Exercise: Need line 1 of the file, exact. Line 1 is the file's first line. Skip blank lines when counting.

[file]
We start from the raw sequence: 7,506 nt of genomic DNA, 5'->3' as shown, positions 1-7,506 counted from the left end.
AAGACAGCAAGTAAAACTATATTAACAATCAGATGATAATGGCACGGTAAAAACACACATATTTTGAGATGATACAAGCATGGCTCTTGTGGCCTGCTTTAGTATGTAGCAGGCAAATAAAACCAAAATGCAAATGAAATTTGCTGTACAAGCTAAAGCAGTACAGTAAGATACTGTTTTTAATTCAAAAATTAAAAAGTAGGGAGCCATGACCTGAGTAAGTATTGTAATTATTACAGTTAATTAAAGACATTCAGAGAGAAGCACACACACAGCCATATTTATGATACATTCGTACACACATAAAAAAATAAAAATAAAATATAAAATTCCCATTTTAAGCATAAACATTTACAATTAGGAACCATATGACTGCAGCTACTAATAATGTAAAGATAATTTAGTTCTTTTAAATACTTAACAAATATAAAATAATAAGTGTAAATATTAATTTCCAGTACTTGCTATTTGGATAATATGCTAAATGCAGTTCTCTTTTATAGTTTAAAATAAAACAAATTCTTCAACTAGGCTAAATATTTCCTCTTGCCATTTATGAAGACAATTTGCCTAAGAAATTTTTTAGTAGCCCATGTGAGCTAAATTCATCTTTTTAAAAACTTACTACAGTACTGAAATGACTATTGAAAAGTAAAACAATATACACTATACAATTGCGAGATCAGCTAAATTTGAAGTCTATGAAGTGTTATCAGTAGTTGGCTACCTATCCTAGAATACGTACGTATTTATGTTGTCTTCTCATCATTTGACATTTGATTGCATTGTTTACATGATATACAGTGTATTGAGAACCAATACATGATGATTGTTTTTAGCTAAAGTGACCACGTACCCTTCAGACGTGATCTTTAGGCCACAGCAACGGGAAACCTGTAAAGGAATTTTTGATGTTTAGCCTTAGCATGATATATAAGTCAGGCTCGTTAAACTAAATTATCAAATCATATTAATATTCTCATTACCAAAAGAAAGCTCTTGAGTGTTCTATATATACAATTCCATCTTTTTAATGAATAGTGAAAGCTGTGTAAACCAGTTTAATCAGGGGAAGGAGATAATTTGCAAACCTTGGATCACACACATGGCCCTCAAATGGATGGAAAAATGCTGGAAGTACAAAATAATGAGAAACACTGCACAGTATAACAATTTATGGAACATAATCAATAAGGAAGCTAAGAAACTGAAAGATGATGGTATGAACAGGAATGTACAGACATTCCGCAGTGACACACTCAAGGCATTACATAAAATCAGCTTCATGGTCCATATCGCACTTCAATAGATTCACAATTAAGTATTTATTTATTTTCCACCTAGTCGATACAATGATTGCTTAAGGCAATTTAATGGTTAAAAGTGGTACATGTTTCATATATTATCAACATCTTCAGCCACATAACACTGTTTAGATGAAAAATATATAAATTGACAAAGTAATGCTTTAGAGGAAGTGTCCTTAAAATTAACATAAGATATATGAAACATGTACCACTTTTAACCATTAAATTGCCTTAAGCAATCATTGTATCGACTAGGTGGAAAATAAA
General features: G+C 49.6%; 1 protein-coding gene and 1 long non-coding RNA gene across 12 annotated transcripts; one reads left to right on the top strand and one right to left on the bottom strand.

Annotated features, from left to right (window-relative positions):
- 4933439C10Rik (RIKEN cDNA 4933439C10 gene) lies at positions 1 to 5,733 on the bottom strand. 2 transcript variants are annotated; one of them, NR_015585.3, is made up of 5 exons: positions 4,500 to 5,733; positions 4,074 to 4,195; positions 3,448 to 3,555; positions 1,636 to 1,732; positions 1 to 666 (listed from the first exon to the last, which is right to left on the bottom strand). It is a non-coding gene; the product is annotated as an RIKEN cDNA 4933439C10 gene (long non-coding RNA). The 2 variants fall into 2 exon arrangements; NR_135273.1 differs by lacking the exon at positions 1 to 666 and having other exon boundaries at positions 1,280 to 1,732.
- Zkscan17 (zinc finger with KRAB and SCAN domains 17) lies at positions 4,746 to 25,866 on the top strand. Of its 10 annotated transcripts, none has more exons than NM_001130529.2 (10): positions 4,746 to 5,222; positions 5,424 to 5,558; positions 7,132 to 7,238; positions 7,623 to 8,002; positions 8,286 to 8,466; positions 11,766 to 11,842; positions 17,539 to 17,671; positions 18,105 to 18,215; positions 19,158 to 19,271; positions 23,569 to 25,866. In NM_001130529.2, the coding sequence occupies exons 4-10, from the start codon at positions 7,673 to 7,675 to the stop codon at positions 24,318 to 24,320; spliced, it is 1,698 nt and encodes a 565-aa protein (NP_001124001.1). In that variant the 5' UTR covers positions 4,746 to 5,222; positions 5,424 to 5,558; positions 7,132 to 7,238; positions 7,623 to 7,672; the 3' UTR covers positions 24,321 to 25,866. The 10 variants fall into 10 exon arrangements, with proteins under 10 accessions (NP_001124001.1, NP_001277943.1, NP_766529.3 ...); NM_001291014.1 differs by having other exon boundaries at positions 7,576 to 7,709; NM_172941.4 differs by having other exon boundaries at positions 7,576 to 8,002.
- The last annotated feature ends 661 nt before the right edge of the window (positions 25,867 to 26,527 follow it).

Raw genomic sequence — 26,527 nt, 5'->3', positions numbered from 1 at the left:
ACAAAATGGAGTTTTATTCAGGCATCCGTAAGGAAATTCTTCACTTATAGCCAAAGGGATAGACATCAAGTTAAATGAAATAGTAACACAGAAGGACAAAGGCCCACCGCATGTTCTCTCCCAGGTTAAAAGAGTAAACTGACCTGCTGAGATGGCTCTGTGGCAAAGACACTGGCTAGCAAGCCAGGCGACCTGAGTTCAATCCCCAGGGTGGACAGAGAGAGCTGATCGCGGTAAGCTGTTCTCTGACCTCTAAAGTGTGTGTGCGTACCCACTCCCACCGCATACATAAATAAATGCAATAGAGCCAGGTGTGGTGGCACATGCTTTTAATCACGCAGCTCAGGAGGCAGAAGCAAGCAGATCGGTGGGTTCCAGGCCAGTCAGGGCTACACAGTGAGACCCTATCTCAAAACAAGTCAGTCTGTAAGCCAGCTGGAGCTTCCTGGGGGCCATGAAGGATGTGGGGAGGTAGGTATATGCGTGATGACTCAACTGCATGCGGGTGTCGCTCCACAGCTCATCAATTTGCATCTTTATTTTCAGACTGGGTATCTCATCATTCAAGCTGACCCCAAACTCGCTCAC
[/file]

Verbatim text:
We start from the raw sequence: 7,506 nt of genomic DNA, 5'->3' as shown, positions 1-7,506 counted from the left end.